Library, college specific study rooms, and empty classes are the best study spots on campus

With finals week approaching, students will be forced to study and find study spots. For students who favor the Consortium Library as a study spot, there are certain things students need to do to ensure having a study room during finals week.

“Definitely book [study rooms] far in advance,” Keelin Baughmin, library technician said. “If you try to come in frequently during finals there’s about a wait of about two or three hours on average.”

Baughmin recommends different parts of the library for students who prefer complete quiet versus ambient noise.

“Depends on how you like to study,” Baughmin said. “Some people like dead silence and so the best place would be the second floor of the library. Some people need kind of ambient noise, so Kaladi’s or the first floor is usually best because you get those rustling noises.”

For students really interested in studying during finals week, after hours will again be open for the period of time leading up to and during finals.

“We are open for finals [for late night] starting the seventh, the Wednesday before finals,” Baughmin said. “During that, we’re going to be open till 2 a.m. like we used to be during other finals. It’s just during the regular semester that we can’t.”

Baughmin attended UAA and majored in German when she was a student. During her finals weeks, she liked to utilize empty classes all over campus for studying.

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“There’s a lot of classrooms they just leave unlocked and you could kind of just walk in, and that’s what I would do,” Baughmin said. “I usually just go to the [Social Sciences Building] because usually the shuttles would take me straight from the dorms to here so it would just be easy…So like Beatrice McDonald, Gordon Hartlieb, a couple of those around there, no one ever goes in so you can just sit down, and they’re usually pretty quiet.”

Mark Simon, a political science major, is working on his fifth year at UAA, and he prefers last minute cram studying for finals on the SSB fourth floor.

“As for my personal preferences is quiet study places there’s actually a fourth floor to the SSB,” Simon said. “That staircase in the middle goes all the way up to the roof, and no one ever goes up there. So if you are just looking for a quiet place to sit on the floor and not have anyone bother you, top of the staircase. I know that’s a weird one, but it’s funny, and I’ve gone up there once or twice during finals weeks to hammer out a paper that I need to work on or catch a couple of minutes of sleep. No one ever goes up there.”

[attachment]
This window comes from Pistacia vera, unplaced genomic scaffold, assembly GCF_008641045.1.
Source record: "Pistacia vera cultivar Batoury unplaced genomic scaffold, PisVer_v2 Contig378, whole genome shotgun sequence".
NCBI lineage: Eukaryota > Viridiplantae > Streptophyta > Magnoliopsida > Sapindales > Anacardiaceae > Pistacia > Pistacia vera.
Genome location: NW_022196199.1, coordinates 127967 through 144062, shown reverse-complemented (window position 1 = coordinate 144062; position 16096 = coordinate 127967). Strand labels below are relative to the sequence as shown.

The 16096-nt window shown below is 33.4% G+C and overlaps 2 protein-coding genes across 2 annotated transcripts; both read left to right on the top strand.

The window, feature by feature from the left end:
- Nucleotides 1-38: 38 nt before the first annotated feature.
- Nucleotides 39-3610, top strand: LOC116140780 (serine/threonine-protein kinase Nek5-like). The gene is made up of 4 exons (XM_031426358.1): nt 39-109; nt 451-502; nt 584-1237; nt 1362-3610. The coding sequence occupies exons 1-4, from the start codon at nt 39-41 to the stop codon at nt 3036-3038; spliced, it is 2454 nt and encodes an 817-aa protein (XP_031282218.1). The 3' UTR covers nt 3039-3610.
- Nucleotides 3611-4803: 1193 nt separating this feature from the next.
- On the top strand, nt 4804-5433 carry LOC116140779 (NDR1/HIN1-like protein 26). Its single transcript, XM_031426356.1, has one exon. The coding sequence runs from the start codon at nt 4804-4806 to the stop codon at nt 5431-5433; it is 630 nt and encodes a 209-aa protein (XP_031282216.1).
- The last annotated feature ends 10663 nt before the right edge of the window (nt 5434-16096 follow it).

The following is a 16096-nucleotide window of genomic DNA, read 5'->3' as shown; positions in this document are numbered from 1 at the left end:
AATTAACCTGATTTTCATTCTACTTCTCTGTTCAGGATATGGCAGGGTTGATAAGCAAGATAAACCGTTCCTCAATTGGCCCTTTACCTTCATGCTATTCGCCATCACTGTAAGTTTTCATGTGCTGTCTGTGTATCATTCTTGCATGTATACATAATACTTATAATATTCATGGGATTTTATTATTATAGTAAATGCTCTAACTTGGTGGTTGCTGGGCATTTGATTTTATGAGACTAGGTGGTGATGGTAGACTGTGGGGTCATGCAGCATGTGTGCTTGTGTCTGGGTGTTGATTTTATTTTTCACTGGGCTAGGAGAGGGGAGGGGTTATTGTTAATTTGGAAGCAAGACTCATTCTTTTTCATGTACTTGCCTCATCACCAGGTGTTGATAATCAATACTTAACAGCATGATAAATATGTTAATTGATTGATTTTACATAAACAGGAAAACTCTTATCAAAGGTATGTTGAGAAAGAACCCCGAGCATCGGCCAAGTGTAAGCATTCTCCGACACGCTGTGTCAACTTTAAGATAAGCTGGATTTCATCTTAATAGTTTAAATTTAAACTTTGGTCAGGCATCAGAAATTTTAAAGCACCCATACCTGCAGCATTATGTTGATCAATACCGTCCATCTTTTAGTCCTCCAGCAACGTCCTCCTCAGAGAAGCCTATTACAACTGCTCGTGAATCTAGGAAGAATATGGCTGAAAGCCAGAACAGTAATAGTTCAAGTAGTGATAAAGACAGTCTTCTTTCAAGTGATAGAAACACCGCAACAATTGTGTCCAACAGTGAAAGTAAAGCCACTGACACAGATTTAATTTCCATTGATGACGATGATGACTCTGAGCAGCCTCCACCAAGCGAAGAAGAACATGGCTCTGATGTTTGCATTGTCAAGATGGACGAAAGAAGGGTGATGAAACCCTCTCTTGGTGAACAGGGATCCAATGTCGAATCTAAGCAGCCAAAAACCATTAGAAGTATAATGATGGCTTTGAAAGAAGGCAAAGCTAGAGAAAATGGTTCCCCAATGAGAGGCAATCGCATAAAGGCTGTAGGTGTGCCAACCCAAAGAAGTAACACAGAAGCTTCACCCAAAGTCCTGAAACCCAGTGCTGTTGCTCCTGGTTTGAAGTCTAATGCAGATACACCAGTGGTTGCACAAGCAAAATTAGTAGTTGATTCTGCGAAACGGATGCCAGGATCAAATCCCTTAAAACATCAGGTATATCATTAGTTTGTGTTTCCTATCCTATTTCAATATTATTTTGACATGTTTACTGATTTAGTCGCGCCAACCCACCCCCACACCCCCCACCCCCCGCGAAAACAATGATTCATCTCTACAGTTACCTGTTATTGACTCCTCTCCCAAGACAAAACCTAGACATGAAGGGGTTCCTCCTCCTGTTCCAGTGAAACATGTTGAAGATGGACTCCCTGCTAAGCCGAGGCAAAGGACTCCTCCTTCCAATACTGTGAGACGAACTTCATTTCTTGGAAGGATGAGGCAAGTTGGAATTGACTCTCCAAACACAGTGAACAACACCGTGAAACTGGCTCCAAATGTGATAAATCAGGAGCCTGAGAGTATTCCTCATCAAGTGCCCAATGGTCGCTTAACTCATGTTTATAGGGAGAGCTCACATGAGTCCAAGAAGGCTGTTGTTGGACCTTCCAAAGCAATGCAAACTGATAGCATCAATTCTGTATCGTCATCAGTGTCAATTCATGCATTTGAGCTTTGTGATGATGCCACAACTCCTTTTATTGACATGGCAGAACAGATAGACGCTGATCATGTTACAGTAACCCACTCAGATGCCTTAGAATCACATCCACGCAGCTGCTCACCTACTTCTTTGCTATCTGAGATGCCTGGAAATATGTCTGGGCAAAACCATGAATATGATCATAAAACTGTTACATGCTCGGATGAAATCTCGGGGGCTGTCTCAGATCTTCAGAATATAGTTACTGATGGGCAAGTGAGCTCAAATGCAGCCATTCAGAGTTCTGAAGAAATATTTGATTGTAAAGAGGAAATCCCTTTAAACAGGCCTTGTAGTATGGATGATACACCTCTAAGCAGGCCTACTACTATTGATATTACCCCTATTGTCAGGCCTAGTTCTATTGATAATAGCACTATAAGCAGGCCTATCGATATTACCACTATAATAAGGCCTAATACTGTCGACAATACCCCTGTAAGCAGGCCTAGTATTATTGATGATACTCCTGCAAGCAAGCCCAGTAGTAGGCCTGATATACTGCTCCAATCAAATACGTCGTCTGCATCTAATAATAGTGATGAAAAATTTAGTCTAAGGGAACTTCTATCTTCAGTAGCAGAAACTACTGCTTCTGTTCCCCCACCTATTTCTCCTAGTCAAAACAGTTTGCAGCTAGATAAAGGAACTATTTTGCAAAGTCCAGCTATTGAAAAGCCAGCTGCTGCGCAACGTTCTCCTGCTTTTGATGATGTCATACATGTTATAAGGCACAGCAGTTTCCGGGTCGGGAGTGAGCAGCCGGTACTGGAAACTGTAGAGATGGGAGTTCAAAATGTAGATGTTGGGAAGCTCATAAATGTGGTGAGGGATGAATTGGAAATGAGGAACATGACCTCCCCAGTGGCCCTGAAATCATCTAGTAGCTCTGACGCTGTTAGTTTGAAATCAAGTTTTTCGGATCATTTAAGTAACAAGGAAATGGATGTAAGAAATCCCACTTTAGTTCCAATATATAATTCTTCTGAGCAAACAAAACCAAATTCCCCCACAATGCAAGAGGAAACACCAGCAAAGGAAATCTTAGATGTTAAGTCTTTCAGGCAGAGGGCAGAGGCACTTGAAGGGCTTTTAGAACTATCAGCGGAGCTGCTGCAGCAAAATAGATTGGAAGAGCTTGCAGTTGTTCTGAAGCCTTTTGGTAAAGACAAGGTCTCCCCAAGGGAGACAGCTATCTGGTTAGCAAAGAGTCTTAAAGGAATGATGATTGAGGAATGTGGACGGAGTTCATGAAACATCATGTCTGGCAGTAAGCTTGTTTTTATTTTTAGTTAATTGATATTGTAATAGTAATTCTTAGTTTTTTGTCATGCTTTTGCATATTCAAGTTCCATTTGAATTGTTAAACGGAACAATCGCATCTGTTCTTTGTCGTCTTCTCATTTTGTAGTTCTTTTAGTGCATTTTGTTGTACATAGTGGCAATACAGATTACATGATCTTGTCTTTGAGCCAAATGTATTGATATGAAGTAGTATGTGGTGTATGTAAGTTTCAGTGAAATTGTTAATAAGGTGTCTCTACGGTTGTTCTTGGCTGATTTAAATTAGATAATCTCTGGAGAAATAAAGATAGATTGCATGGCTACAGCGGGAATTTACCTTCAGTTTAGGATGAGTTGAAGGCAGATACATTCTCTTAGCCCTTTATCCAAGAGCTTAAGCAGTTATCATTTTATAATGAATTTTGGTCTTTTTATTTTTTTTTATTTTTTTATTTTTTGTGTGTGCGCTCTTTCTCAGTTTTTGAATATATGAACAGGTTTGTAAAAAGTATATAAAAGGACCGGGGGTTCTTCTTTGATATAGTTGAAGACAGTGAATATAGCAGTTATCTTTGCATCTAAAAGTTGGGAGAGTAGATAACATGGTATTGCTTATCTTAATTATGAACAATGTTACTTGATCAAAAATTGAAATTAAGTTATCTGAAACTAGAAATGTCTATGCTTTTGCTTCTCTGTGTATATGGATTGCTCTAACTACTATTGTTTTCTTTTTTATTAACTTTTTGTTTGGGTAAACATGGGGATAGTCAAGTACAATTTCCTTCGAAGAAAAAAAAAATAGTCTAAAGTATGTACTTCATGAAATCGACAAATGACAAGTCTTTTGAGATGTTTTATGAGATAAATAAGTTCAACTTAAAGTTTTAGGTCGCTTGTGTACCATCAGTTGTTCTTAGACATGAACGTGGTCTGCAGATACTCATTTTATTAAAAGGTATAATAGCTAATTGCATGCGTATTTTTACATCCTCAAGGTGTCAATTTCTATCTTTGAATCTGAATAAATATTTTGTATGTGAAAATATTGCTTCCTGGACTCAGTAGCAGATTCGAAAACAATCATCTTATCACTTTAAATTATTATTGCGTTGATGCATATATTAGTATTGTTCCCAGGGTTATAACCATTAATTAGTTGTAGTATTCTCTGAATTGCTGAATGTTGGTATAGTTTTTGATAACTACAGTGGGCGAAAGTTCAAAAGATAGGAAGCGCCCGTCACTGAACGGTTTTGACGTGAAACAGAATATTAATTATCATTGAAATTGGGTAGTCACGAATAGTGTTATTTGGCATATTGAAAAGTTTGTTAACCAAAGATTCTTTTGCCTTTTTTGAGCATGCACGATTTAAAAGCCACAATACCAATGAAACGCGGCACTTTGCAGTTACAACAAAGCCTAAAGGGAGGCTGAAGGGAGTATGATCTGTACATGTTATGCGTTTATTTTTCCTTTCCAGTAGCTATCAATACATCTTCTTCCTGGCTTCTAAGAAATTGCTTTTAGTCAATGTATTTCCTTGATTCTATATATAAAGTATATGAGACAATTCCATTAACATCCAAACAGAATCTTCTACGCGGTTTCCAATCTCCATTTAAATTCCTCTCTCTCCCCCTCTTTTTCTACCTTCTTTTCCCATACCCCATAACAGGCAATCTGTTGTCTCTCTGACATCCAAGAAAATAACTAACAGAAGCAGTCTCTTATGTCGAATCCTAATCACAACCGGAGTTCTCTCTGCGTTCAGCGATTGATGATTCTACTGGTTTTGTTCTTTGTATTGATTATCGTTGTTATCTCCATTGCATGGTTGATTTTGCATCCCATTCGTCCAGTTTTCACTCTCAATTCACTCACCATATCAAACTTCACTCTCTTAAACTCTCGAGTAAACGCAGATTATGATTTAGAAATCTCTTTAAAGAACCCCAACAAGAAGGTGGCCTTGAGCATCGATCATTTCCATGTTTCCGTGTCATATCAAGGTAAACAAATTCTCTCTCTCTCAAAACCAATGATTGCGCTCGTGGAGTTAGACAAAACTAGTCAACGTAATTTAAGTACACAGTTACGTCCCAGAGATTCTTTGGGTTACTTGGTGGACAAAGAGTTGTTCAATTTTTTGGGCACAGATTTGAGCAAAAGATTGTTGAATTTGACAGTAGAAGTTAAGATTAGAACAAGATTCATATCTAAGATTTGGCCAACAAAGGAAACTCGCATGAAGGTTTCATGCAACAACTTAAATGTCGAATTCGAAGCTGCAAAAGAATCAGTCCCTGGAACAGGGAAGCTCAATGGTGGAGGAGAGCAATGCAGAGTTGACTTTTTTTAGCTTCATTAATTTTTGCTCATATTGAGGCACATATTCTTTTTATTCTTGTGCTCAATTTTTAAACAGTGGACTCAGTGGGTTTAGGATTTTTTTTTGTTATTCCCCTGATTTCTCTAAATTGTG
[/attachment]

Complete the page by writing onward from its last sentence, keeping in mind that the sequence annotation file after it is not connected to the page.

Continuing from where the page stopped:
Outside of the SSB fourth floor, Simon also recommends students try to find and utilize the designated study rooms for specific colleges at UAA.

“If it gets a little later, I go to the political science lab,” Simon said. “I know a couple different programs have labs in their respective offices, it’s usually free to print in there, which is good if you are running low on printing dollars.”

When Simon lived in student housing, he preferred to use the library over the study rooms available in the dorms because those rooms tended to be full and noisy.

“My go to [study spot] is in the ARLIS [Alaska Resources Library and Information Services] library. There’s that kind of courtyard area under the glass and you can just sit there, it’s a quiet study area, they’ve got like eight seats there, internet’s good there, they’ve got powerstrips there so it’s a good place to set up a laptop and be there for eight hours,” Simon said.

Jasson Leatham, aviation administration major likes to study on campus, even though he lives off campus, because it helps hims stay focused.

“The problem is at home I have a lot of distractions. It is nice to study at home because I am comfortable, but I also find myself falling asleep a lot easier, too,” Leatham said. “I like to study in the library because it’s quiet and you can sometimes reserve a room and have a group study… Also if I just have a small assignment that I want to refresh on before I get to class, I study right here in the Union. It’s all about preference I would say — if you are trying to be warm, if you’re trying to have a group around you, or if you are trying to socialize while you study.”

Finals are right around the corner, and reservations for library rooms fill up fast. If library study rooms run out, students can always do what Simon and Leatham do and utilize their college’s specific study rooms.